Tag Archives: memory

Old Faithful

Whilst baking some cookies today, I stopped for a moment to admire the baking powder. I couldn’t tell you the brand name, only that it hadn’t changed it’s label since I was a kid. It was the brand my mother used, and so it is the brand I use. The more I looked around the pantry, the more I found these gems.

The right stuff

 The curry powder that looks like it came from the East India Trading company. The soy sauce that might have arrived on our shores in the gold rush. The spread and biscuits that have since been bought by American conglomerates, but occasionally retain a hint of their origin.

They are the nameless products who lack swish marketing departments (or have intelligent ones). When sending someone to do the shopping, I can’t communicate what I want. It comes out something like “Not those dates you got last time, the ones in the normal packet from the good place”. I have lost ‘my brand’ when they have changed packing before. 

In addition, quite frankly and superficially, I just love the old packaging. I dislike slogans, and captions telling me the benefits of this, or the new efficiency of that. Call it nostalgia, call it vintage tastes, but the simple lettering advising what’s inside is a relief from the information advertising overload of today’s stores.

This is flour. This is butter. This is milk. If you don’t know what to do with it, have baked beans. No, not that one, the one in the normal tin.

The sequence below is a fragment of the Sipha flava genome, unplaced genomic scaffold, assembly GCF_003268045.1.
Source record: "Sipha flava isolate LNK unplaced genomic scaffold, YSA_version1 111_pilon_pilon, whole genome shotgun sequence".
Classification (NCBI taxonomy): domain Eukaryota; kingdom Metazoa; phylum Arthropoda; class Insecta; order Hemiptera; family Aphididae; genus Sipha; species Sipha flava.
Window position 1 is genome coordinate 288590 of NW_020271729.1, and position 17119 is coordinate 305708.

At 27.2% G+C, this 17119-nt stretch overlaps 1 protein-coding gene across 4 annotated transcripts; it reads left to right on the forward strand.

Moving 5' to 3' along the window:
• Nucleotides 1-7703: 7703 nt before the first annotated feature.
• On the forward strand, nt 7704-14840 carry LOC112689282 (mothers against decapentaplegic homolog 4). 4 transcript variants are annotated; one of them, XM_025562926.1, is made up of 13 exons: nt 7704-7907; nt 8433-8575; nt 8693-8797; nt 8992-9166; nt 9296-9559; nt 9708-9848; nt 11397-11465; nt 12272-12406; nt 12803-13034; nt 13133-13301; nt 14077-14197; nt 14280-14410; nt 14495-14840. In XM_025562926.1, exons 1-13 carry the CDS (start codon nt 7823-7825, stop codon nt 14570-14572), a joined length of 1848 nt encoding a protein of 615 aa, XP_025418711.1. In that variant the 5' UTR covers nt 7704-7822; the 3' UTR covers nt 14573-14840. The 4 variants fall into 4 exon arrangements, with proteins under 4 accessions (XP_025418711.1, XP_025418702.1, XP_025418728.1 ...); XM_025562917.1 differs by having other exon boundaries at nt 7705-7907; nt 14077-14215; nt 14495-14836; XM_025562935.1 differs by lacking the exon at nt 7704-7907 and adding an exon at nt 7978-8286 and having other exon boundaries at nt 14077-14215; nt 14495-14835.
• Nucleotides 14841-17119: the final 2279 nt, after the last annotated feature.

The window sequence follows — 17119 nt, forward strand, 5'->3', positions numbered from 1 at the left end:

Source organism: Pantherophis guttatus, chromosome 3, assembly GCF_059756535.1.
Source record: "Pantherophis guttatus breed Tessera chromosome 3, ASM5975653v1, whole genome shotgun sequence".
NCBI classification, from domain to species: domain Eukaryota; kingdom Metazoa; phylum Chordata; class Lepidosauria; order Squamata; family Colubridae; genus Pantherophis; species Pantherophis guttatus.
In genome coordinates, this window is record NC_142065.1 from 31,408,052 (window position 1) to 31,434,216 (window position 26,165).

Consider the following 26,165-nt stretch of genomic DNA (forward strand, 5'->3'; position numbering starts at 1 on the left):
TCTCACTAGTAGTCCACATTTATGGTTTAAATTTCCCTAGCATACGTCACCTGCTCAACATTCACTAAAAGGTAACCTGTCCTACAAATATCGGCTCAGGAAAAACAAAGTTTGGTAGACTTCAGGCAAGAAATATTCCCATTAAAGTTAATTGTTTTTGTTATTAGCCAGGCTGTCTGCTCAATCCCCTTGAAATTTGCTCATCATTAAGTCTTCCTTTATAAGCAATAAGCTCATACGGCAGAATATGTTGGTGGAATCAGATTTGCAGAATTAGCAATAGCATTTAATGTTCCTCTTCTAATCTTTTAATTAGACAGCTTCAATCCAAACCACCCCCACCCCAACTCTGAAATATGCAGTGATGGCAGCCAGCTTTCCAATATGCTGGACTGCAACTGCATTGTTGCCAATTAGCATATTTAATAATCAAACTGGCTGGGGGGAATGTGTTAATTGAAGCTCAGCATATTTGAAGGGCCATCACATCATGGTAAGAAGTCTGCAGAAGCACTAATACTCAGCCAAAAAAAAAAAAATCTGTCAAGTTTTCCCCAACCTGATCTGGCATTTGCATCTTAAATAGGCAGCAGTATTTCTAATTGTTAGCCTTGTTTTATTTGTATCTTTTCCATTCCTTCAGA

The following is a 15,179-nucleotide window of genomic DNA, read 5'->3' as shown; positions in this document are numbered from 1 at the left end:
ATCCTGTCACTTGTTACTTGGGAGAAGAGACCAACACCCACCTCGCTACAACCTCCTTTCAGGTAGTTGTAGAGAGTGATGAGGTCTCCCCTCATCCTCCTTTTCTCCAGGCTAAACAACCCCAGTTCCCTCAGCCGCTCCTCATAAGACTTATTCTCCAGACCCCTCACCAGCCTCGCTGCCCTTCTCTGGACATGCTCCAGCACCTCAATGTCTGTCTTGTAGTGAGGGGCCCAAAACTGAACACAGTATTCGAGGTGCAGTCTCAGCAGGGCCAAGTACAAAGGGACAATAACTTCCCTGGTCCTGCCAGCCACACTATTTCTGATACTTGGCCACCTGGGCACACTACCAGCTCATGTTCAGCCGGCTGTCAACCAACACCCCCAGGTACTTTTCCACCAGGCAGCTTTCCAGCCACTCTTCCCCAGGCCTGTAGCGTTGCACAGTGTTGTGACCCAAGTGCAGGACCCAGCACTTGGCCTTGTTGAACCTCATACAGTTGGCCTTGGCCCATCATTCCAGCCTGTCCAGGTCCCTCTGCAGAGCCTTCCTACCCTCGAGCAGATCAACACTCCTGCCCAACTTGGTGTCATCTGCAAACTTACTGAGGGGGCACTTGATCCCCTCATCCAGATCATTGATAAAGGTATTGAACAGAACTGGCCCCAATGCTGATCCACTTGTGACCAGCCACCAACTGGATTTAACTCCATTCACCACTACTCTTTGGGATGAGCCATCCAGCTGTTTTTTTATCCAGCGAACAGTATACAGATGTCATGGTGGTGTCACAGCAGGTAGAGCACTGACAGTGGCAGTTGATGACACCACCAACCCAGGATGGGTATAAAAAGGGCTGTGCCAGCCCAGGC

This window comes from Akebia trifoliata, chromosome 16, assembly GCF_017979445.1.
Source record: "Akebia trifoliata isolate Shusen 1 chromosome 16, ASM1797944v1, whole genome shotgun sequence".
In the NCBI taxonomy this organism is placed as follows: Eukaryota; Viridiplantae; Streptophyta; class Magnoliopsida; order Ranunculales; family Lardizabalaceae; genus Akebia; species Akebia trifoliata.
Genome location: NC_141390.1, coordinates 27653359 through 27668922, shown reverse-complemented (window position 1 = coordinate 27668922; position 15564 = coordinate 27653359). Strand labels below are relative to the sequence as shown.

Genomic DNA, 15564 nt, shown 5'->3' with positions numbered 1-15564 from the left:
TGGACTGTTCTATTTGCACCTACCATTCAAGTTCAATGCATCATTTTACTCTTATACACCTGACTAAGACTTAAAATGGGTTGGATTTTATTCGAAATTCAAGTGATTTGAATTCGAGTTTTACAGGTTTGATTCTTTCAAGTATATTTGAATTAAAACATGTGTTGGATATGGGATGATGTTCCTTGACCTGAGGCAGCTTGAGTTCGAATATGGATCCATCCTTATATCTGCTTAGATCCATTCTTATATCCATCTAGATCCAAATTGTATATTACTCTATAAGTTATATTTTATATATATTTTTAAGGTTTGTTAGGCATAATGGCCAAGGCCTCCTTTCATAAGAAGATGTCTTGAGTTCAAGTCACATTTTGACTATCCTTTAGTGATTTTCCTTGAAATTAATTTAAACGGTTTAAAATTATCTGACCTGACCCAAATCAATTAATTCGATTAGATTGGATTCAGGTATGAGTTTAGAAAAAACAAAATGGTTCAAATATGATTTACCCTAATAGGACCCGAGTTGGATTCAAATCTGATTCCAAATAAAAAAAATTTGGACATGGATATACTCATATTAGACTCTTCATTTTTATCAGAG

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Trinkets and Bric-à-brac

When I was 11 I went with a friend to an activity day at her new school, Ipswich Grammar. I loved the beautiful and historic grounds. Two things from this weekend stick in my memory. The first was learning how to pretend to faint (fall from the feet, not the head). The second was creating a wishing box. We decorated and painted little paper mache boxes with all sorts of Bric-à-brac, and inside put a little note book where we could write our wishes.

Over time, I would put little trinkets and mementos of significant times in my life into this box. It has become quite a congeries, with items ranging from my baby hospital bracelet, pebbles and bells from my childhood, to foreign coins, dice and bottle caps from my teen and adult years. I also wrote down my hopes in the book. Unfortunately it turned out the book guaranteed they wouldn’t come true.

For some time, my little time capsule had been chockablock. I finally bought a large paper mache box and covered it with scraps of one of my favourite fabric remnants. I used PVA, which isn’t the best for fabric, but did the trick. I now have enough room for another 25 years of memories (and broken wishes).

     

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